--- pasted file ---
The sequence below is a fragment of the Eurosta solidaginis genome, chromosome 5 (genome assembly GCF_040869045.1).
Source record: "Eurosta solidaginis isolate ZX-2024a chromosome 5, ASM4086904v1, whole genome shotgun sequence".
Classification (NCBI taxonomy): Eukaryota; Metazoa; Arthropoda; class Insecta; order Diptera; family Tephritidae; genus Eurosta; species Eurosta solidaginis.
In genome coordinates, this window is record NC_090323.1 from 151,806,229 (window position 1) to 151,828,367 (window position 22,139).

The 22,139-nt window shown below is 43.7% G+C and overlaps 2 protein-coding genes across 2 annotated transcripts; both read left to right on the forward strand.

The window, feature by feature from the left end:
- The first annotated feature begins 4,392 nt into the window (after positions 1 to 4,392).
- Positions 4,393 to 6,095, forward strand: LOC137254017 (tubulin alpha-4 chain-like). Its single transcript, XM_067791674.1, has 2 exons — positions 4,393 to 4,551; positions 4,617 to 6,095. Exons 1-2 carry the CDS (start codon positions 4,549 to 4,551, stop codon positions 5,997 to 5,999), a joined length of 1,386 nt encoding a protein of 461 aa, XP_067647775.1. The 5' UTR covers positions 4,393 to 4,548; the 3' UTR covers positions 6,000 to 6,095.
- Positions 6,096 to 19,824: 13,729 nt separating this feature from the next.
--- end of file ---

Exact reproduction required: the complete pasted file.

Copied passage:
The sequence below is a fragment of the Eurosta solidaginis genome, chromosome 5 (genome assembly GCF_040869045.1).
Source record: "Eurosta solidaginis isolate ZX-2024a chromosome 5, ASM4086904v1, whole genome shotgun sequence".
Classification (NCBI taxonomy): Eukaryota; Metazoa; Arthropoda; class Insecta; order Diptera; family Tephritidae; genus Eurosta; species Eurosta solidaginis.
In genome coordinates, this window is record NC_090323.1 from 151,806,229 (window position 1) to 151,828,367 (window position 22,139).

The 22,139-nt window shown below is 43.7% G+C and overlaps 2 protein-coding genes across 2 annotated transcripts; both read left to right on the forward strand.

The window, feature by feature from the left end:
- The first annotated feature begins 4,392 nt into the window (after positions 1 to 4,392).
- Positions 4,393 to 6,095, forward strand: LOC137254017 (tubulin alpha-4 chain-like). Its single transcript, XM_067791674.1, has 2 exons — positions 4,393 to 4,551; positions 4,617 to 6,095. Exons 1-2 carry the CDS (start codon positions 4,549 to 4,551, stop codon positions 5,997 to 5,999), a joined length of 1,386 nt encoding a protein of 461 aa, XP_067647775.1. The 5' UTR covers positions 4,393 to 4,548; the 3' UTR covers positions 6,000 to 6,095.
- Positions 6,096 to 19,824: 13,729 nt separating this feature from the next.